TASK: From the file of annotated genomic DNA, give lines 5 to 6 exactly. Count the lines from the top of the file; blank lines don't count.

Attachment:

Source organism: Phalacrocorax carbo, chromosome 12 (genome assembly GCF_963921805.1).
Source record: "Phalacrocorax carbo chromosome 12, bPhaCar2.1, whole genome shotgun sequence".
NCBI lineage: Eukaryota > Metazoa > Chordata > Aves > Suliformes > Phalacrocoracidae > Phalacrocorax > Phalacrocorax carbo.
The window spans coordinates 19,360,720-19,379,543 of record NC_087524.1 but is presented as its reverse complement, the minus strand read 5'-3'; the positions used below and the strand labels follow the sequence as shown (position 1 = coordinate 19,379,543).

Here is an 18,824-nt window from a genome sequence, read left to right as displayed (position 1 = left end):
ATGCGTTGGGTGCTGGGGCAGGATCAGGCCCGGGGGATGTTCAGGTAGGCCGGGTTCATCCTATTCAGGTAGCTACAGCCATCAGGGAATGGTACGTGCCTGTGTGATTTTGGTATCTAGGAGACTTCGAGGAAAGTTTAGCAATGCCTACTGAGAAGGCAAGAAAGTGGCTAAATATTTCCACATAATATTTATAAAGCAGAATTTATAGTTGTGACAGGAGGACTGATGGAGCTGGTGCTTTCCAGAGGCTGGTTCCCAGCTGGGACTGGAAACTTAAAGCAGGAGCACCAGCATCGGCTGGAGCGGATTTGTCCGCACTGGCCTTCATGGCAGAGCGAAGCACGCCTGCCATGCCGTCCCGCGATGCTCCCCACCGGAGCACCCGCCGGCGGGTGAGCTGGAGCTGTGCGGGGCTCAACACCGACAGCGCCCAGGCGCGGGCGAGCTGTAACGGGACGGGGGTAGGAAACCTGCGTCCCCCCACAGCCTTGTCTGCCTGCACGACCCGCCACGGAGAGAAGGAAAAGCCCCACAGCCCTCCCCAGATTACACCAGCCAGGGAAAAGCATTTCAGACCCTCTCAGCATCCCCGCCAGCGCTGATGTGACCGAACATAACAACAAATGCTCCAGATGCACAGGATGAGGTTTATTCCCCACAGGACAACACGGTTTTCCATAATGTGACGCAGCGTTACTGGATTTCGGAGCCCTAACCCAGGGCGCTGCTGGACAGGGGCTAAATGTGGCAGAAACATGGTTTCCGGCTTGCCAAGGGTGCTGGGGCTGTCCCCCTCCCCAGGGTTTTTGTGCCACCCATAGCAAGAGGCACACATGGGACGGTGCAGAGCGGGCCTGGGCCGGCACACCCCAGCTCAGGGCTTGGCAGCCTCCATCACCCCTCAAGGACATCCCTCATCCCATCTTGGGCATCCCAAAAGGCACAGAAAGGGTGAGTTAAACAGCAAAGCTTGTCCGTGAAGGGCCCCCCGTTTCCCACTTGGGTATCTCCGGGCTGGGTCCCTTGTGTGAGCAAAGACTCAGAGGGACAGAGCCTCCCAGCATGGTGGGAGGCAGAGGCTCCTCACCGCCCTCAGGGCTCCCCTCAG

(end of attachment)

Here is an 18,824-nt window from a genome sequence, read left to right as displayed (position 1 = left end):
ATGCGTTGGGTGCTGGGGCAGGATCAGGCCCGGGGGATGTTCAGGTAGGCCGGGTTCATCCTATTCAGGTAGCTACAGCCATCAGGGAATGGTACGTGCCTGTGTGATTTTGGTATCTAGGAGACTTCGAGGAAAGTTTAGCAATGCCTACTGAGAAGGCAAGAAAGTGGCTAAATATTTCCACATAATATTTATAAAGCAGAATTTATAGTTGTGACAGGAGGACTGATGGAGCTGGTGCTTTCCAGAGGCTGGTTCCCAGCTGGGACTGGAAACTTAAAGCAGGAGCACCAGCATCGGCTGGAGCGGATTTGTCCGCACTGGCCTTCATGGCAGAGCGAAGCACGCCTGCCATGCCGTCCCGCGATGCTCCCCACCGGAGCACCCGCCGGCGGGTGAGCTGGAGCTGTGCGGGGCTCAACACCGACAGCGCCCAGGCGCGGGCGAGCTGTAACGGGACGGGGGTAGGAAACCTGCGTCCCCCCACAGCCTTGTCTGCCTGCACGACCCGCCACGGAGAGAAGGAAAAGCCCCACAGCCCTCCCCAGATTACACCAGCCAGGGAAAAGCATTTCAGACCCTCTCAGCATCCCCGCCAGCGCTGATGTGACCGAACATAACAACAAATGCTCCAGATGCACAGGATGAGGTTTATTCCCCACAGGACAACACGGTTTTCCATAATGTGACGCAGCGTTACTGGATTTCGGAGCCCTAACCCAGGGCGCTGCTGGACAGGGGCTAAATGTGGCAGAAACATGGTTTCCGGCTTGCCAAGGGTGCTGGGGCTGTCCCCCTCCCCAGGGTTTTTGTGCCACCCATAGCAAGAGGCACACATGGGACGGTGCAGAGCGGGCCTGGGCCGGCACACCCCAGCTCAGGGCTTGGCAGCCTCCATCACCCCTCAAGGACATCCCTCATCCCATCTTGGGCATCCCAAAAGGCACAGAAAGGGTGAGTTAAACAGCAAAGCTTGTCCGTGAAGGGCCCCCCGTTTCCCACTTGGGTATCTCCGGGCTGGGTCCCTTGTGTGAGCAAAGACTCAGAGGGACAGAGCCTCCCAGCATGGTGGGAGGCAGAGGCTCCTCACCGCCCTCAGGGCTCCCCTCAG